When you hear the word investor, what comes to mind?
Perhaps it's the cliché characters portrayed in the movies - the high-powered executive who dresses nicely and sits in a corner office, or the math whiz huddled behind a wall of computer monitors, analyzing trends and crunching numbers. In other words, probably people who don't look or act like you do.
Why are fewer adults saying they're active in the market? Some may be held back by the idea that they don't fit the "mold" of an investor, or by other common misconceptions. But put to the test, these notions just don't hold up.
Here are six common myths about investing, and how to move past them.
1. Myth: Getting started is difficult
Investing is a great way to put your money to work. If you invest early and often, you not only build better savings habits, but your potential returns have much more time to compound and grow. But how can you get started? Many people think that they need access to a top advisor to oversee their investments. But the rise of mobile trading apps and robo-advisory services make it easier than ever for people to manage a portfolio.
"Many of today's apps offer clean and easy to use interfaces, various useful functionalities and most importantly, they're free," says Tyrone Ross, who operates a US-based financial consultancy called 401. "My clients use them for everything from monitoring their investments to tracking and budgeting."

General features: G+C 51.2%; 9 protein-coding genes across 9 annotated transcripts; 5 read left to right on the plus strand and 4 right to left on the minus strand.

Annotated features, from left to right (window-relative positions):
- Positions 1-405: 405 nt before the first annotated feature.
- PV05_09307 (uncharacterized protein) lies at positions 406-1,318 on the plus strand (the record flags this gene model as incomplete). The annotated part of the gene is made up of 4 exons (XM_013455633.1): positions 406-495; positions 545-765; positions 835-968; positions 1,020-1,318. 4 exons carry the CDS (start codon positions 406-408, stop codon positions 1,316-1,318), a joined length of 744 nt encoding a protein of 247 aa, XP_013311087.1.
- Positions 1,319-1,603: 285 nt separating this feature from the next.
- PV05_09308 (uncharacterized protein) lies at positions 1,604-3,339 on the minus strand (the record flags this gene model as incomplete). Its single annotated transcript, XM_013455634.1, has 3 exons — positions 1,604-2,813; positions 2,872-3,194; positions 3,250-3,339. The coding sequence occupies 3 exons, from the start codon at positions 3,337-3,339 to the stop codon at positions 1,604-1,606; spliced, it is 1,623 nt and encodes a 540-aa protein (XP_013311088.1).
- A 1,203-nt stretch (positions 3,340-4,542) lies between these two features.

2. Myth: Investing is too expensive
Think investing is expensive? If you said yes, then you're not alone. Many people believe that you need a lot of money to just open a trading account, and the best-performing investments cater to the top 1%. That's not true, though. Brokerages have ratcheted down fees and minimum account balances in recent years, allowing anyone to invest with as little as a few hundred dollars.
Not all funds are expensive, either. While some mutual funds - a basket of securities run by an experienced portfolio manager - charge 1% to 2% in fees, you don't have to look far to find inexpensive and efficient options.
3. Myth: I need a complex strategy
Investing may seem like an insurmountable challenge where only the experts can come out victorious, but that couldn't be further from the truth. What many people forget is passive investments - those that track an index or an industry sector - have beaten out some actively managed funds over the past decade. That means a complex strategy with all the bells and whistles isn't necessarily going to outperform a basic approach.
Keep in mind, though, that investing is much more than picking stocks. You'll want to think about how to diversify, manage risks and distribute your assets.
4. Myth: Only practice makes perfect
You may know someone who spends their weekend poring over financial statements and running spreadsheet models. It looks challenging but, even worse, time-consuming. They must be doing well, though, right? All the research and hard work must equal more success. But the truth is you don't need to spend much time to start investing.